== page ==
yes the reff calls it out of bounds.
The Ball is still in play. Back surface is the only out-of-bounds part of the backboard. (Supporting elements, such as pipes or poles or arms, etc. are obviously not part of the backboard or rim and are out of bounds.)The ball traveling OVER the top of the backboard is OUT of bounds. I believe this rule was put in place because Wilt Chamberlain would score from the other side of the board.Some sources say that if the backboard is 'fan shaped' or arched top, then the over-top rule does not apply, but does if the backboard is rectangle.It's amazing to me how many times this happens at the gym and players call it out of bounds. Cmon! You gotta know the rules if you want to play the game. No one ever knows this rule, but here it is:Rule 4, Section I - c. All five sides of the backboard (top, bottom, both sides and front face) are in play. As long as the shot stays on the top of the backboard, it is still in bounds. When it falls through the basket, the goal counts. But once the ball crosses over the backboard - regardless of where it comes to rest - it is out of bounds.
Yes, and it's out-of-bounds.
Out of bounds, same if it hits the very top or back of the backboard!
that made no sense at all... It does make sense or atleast I understand, I do believe that it is considered out of bounds. I could be wrong but I think that if it goes over the backboard most refs call that out.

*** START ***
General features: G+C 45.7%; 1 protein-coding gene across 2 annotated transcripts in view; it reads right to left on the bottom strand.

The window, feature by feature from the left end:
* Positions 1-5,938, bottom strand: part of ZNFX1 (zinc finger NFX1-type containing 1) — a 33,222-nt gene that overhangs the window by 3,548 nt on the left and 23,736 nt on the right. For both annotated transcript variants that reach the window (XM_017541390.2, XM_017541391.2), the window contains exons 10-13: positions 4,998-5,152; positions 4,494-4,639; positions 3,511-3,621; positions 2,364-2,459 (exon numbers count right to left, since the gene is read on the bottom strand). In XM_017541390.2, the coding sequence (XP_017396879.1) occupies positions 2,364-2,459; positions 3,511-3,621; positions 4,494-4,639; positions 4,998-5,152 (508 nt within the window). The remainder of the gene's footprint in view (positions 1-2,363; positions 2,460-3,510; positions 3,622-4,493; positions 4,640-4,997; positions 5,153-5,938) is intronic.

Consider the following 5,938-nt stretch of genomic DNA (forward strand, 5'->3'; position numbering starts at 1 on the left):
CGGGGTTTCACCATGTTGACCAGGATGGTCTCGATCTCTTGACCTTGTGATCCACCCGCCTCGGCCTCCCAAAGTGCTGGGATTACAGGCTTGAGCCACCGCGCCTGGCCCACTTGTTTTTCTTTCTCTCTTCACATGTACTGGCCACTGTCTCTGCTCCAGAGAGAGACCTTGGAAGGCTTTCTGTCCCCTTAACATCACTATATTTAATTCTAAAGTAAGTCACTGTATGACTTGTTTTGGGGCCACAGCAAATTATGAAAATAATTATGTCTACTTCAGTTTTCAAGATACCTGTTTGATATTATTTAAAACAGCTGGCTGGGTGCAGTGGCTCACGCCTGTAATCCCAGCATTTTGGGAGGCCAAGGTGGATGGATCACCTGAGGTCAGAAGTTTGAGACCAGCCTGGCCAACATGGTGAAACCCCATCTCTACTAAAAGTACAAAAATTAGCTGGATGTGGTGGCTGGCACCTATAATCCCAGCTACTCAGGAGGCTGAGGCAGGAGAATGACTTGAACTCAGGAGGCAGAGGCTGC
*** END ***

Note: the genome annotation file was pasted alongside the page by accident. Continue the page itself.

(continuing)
no it can not. once it hits or goes over the top of the backboard it is officially out of bounds and its the other teams ball
6" . A STANDARD RECTANGULAR BACKBOARD IS 42" HIGH. THE TOP OF RIM IS 36" FROM THE TOP OF BACKBOARD, SO THAT LEAVES 6" FROM THE BOTTOM OF BACKBOARD TO TOP OF RIM.
It is not legal under NCAA rules:Art. 3. The ball shall be out of bounds when it passes over the backboardfrom any direction.In NBA the rule is slightly different:b. Any ball that rebounds or passes directly behind the backboard, in either direction, from any point is considered out-of-bounds.Note the word 'directly'. Here's the official interpretation from NBA vice president of referee operations Joe Borgia in 2009:"Think of the backboard as a long tunnel that goes straight back," Borgia said. "If the ball goes through that tunnel, it's a violation. If you looked at Rondo's shot, it was an arching shot up and over the backboard. It never passes through the tunnel."This is why Bird's shot is waived off while other shots that flew over the backboard but not from behind the backboard are valid.Bird's shot is legal under FIBA rules.
Start at the backboard and go thru the hoop.
i believe so
Width: 6 feet (72 inches) Height: 3.5 feet (42 inches)
18 Feet maybe 15 feet from the backboard in the NBA, high school and maybe middle school, but 12 for elementary and lower